Robles clearly loves his imaginary menagerie. Warm and animated, he gestures around him at creatures constructed from a wide range of materials: wood and ceramic, latex and metal, organic materials and found objects. Pinned to the wall and arrayed on his desk are pictures of some of the stranger products of evolution—inspiration for future projects. Monkeys and sea creatures share space with pop culture ephemera and primitive masks. And then there’s the hank of human hair, multi-colored strands bunched together and casually hung in a corner.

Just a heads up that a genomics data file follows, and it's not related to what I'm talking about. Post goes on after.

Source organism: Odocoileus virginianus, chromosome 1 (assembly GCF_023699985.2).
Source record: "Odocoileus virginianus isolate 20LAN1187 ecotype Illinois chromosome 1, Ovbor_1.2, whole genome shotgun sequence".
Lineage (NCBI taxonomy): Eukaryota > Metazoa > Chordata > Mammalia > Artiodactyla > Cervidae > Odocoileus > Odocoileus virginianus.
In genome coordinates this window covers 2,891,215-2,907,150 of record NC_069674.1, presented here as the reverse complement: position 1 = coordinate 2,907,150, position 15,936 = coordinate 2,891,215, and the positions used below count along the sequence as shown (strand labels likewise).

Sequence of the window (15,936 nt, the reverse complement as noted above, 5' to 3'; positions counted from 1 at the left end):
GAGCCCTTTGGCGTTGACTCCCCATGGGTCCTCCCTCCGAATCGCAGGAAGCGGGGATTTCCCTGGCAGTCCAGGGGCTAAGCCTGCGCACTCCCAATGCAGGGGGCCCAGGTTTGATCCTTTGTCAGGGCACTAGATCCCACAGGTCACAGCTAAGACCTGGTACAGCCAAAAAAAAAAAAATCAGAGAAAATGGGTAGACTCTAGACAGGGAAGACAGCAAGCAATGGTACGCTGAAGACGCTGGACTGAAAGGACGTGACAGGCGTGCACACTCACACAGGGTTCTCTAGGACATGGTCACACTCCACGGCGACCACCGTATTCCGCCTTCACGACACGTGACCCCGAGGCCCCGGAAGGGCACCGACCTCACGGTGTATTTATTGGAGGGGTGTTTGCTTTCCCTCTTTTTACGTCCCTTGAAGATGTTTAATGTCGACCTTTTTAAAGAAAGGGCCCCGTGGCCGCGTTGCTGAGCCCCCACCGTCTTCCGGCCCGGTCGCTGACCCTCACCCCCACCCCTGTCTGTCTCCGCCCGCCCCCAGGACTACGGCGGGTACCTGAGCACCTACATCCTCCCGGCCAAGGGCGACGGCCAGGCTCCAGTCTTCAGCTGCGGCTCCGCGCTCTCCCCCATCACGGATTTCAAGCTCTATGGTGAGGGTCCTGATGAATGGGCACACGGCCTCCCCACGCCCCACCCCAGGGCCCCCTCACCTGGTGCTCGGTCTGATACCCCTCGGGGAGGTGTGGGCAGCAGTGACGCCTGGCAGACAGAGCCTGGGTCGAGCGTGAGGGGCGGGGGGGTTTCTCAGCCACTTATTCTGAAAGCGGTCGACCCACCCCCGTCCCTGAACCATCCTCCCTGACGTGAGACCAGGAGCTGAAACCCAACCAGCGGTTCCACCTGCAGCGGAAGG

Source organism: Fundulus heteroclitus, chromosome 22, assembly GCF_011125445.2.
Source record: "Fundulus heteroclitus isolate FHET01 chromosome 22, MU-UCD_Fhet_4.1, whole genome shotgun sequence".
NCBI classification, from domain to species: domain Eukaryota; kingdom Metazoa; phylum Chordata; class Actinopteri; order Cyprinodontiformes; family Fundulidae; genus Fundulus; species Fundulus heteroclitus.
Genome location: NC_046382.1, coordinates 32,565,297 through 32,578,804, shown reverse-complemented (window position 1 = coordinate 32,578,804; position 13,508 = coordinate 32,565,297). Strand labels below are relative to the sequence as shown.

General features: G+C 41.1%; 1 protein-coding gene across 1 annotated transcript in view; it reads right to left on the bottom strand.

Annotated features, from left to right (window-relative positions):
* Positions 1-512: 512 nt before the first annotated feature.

Expounding upon his aesthetic, Robles said, “I love animals. [It’s] my idea of how in a parallel universe or with genetic modification … we had evolved … or maybe we had mixed all of these genes and created something else.”
Several recent projects were inspired by amphibians. One, initially conceived of as an animatronic Flintstones-style living doorbell, looks much like a pink, humanoid frog, with fleshy lips protruding over a pair of tiny hands. Robles molded it from silicone and then painted it. The skin tone is almost disturbingly realistic, as are the human hairs sprouting from its behind. (Hence: the hair bouquet, donated by various friends. Everything is material to Robles.)